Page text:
Some of the behaviours that CEOs can adopt to demonstrate this understanding are developing a relationship with the chair of trustees, keeping them abreast of key developments across the MAT, as well as welcoming performance management and recognising that board meetings focus on trustee questions and challenge, rather than executive presentation.

MET has been fortunate to have worked with a range of dedicated governors, Trustees and Members since it’s conception, and has always focused on appointing volunteers that have the necessary skills to help trust growth and recognise opportunities.

Trustees have also made and supported bold decisions to ensure the ongoing success and growth of MET. This has included taking calculated risks to welcome sponsored academies, negotiating Article changes to work with Church of England VC schools, and recently to develop a specialist education hub.

The appointment of a Governance Lead has added significant strength and expertise to the governance of MET. Following a review of governance, we have identified several areas to enhance our provision through additional focus and delegation of responsibility.

Finance and Operations

CEOs need to employ financial management and operational systems to ensure the sustainability of the education delivered in, and growth of, their MAT. The CEO, as Accounting Officer, has a personal responsibility not only to ESFA’s accounting officer but to Parliament for the MAT’s financial resources. They also take personal responsibility for assuring the board of compliance with the MAT’s funding agreement and with the Academy Trust Handbook. Activities can be delegated to, the MAT’s Chief Financial Officer or other specialist finance/operations professionals, although the CEO must ensure that they maintain oversight and responsibility.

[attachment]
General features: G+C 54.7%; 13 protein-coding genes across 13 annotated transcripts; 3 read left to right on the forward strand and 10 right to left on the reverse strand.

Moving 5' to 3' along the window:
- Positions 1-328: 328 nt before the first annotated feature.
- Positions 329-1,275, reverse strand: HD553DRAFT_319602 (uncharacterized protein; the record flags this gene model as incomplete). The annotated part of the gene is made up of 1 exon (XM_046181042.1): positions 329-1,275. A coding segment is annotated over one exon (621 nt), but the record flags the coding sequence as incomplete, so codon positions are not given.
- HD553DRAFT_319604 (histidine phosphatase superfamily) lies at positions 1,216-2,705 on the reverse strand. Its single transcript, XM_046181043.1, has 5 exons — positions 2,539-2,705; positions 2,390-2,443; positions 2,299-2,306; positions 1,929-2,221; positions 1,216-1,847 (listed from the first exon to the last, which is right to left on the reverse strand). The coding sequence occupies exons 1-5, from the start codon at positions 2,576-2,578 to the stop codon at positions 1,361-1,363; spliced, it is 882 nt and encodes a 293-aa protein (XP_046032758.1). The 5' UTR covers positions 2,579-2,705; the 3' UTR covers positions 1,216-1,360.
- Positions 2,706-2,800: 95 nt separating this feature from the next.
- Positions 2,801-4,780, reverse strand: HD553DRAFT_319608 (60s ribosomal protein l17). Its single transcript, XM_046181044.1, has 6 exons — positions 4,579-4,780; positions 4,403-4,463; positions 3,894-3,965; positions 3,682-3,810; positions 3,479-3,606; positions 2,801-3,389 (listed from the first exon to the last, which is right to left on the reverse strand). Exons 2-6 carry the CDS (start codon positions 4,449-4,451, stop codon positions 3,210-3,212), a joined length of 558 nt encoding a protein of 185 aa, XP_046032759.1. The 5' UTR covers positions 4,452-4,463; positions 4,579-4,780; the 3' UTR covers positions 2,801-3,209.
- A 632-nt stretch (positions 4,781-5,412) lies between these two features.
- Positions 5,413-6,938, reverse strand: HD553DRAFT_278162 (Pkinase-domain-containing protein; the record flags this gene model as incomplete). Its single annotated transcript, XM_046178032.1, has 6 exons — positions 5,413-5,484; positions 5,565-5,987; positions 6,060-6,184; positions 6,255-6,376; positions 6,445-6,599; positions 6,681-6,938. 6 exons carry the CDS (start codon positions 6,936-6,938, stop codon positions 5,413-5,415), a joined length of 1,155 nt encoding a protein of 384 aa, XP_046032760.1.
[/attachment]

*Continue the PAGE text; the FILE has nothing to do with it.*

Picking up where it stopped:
CEOs will therefore appreciate the need for strong working relationships between the CEO, Chief Financial Officer, and the MAT trustees. They can demonstrate this by supporting the Chief Financial Officer in their professional development, and access and support expertise from both within the MAT and externally so that best financial practice can be delivered.

As MET grew in member schools and size, additional roles became viable. MET started its journey with a part time Trust Business Manager. In the ‘early-days’ much of this person’s time was occupied by combining all income into one Trust Budget while ensuring that the schools felt they weren’t being disadvantaged by being in a MAT, which was an incredibly tough balancing act. Over the course of time this role has evolved into a full time Chief Financial Officer. This role is crucial to MET, ensuring not only the obvious financial aspects but also bringing together the ethos of working together in a consistent manner.

Workforce and talent development

Workforce and talent development management within a MAT relies on CEOs interacting with staff and providing opportunities for professional development across the MAT. Creating a culture of mutual trust and respect between members of staff allows for supportive professional environments to be built within the MAT.